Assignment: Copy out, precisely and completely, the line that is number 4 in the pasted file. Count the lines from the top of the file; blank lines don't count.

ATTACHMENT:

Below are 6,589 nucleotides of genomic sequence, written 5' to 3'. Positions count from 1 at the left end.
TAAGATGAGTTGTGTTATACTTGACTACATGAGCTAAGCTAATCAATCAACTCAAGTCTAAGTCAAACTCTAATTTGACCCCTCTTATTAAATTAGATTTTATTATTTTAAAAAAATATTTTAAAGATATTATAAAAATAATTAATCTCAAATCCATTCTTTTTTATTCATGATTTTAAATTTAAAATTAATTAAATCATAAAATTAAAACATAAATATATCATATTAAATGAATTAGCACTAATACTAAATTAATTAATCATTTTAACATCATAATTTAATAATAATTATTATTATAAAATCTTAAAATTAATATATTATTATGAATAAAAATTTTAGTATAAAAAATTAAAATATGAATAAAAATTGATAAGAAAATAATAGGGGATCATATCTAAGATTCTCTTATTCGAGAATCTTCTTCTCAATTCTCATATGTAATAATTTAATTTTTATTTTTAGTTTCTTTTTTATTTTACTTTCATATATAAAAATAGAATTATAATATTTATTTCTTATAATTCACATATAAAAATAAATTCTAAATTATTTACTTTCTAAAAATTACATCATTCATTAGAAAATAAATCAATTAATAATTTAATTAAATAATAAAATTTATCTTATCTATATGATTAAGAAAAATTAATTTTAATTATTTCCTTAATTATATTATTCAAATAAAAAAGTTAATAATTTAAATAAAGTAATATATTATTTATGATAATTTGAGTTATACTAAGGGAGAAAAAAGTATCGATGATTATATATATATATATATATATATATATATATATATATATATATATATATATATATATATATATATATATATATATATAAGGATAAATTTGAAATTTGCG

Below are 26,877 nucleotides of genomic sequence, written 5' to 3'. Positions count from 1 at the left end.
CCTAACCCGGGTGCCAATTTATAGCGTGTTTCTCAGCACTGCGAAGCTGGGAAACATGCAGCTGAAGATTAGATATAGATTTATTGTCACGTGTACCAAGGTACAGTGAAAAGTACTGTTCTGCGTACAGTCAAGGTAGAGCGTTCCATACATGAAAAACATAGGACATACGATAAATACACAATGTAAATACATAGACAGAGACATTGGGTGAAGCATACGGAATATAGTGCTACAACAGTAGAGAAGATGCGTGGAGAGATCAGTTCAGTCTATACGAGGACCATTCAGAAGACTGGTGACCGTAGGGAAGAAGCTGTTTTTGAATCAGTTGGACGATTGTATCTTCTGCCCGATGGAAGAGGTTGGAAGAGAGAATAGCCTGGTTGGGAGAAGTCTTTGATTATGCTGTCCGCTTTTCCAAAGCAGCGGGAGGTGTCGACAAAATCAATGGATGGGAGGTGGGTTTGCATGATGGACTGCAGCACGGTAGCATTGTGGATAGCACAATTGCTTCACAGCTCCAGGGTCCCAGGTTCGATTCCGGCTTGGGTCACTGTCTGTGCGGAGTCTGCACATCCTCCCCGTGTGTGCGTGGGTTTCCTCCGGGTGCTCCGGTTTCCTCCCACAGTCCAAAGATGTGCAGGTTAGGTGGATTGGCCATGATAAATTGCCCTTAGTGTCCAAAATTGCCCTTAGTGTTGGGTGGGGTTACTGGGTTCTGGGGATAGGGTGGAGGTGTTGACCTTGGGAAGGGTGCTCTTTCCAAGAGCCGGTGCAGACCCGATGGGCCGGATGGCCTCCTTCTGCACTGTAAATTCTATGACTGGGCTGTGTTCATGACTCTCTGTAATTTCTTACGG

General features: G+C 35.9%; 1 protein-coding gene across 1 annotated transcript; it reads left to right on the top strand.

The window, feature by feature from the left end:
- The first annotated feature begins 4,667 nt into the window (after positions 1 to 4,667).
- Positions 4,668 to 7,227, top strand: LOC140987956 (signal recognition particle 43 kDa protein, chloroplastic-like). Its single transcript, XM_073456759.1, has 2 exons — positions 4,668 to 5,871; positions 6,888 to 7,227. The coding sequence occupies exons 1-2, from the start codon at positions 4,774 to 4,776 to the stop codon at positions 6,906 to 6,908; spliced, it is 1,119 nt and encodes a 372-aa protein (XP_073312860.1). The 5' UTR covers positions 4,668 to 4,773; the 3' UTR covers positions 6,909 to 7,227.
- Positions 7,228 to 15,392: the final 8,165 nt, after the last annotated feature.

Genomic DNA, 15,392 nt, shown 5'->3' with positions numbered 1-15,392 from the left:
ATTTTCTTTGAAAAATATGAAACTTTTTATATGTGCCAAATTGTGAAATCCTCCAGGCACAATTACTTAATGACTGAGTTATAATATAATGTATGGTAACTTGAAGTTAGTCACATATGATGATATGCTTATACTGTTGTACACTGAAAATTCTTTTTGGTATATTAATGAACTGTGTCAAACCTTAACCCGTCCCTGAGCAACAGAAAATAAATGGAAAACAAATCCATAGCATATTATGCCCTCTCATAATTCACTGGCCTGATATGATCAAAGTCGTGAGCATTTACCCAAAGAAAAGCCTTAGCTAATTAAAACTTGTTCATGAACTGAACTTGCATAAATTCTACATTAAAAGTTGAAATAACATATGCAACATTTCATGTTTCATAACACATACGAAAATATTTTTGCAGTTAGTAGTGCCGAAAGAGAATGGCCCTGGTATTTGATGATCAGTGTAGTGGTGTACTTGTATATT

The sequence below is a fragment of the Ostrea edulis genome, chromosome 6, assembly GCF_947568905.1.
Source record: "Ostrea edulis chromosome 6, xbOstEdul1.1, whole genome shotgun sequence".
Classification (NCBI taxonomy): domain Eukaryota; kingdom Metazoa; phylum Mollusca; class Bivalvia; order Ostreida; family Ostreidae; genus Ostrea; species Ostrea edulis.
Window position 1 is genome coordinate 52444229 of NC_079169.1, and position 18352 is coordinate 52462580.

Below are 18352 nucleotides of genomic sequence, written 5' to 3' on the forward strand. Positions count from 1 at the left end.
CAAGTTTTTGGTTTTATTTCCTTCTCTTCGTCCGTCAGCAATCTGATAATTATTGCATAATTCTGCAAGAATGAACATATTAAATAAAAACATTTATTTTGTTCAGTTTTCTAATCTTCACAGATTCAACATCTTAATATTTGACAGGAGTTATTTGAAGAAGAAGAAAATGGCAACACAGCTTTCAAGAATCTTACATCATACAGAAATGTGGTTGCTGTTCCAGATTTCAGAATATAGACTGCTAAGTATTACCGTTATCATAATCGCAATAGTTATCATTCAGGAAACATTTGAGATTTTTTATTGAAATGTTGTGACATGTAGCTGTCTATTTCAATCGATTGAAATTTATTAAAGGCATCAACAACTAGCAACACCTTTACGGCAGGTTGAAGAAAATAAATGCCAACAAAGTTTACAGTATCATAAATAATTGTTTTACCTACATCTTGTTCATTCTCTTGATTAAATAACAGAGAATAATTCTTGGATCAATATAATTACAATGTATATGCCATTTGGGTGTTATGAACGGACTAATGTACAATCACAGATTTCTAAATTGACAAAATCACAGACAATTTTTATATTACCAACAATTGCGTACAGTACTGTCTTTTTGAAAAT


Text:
CCTAACCCGGGTGCCAATTTATAGCGTGTTTCTCAGCACTGCGAAGCTGGGAAACATGCAGCTGAAGATTAGATATAGATTTATTGTCACGTGTACCAAGGTACAGTGAAAAGTACTGTTCTGCGTACAGTCAAGGTAGAGCGTTCCATACATGAAAAACATAGGACATACGATAAATACACAATGTAAATACATAGACAGAGACATTGGGTGAAGCATACGGAATATAGTGCTACAACAGTAGAGAAGATGCGTGGAGAGATCAGTTCAGTCTATACGAGGACCATTCAGAAGACTGGTGACCGTAGGGAAGAAGCTGTTTTTGAATCAGTTGGACGATTGTATCTTCTGCCCGATGGAAGAGGTTGGAAGAGAGAATAGCCTGGTTGGGAGAAGTCTTTGATTATGCTGTCCGCTTTTCCAAAGCAGCGGGAGGTGTCGACAAAATCAATGGATGGGAGGTGGGTTTGCATGATGGACTGCAGCACGGTAGCATTGTGGATAGCACAATTGCTTCACAGCTCCAGGGTCCCAGGTTCGATTCCGGCTTGGGTCACTGTCTGTGCGGAGTCTGCACATCCTCCCCGTGTGTGCGTGGGTTTCCTCCGGGTGCTCCGGTTTCCTCCCACAGTCCAAAGATGTGCAGGTTAGGTGGATTGGCCATGATAAATTGCCCTTAGTGTCCAAAATTGCCCTTAGTGTTGGGTGGGGTTACTGGGTTCTGGGGATAGGGTGGAGGTGTTGACCTTGGGAAGGGTGCTCTTTCCAAGAGCCGGTGCAGACCCGATGGGCCGGATGGCCTCCTTCTGCACTGTAAATTCTATGACTGGGCTGTGTTCATGACTCTCTGTAATTTCTTACGG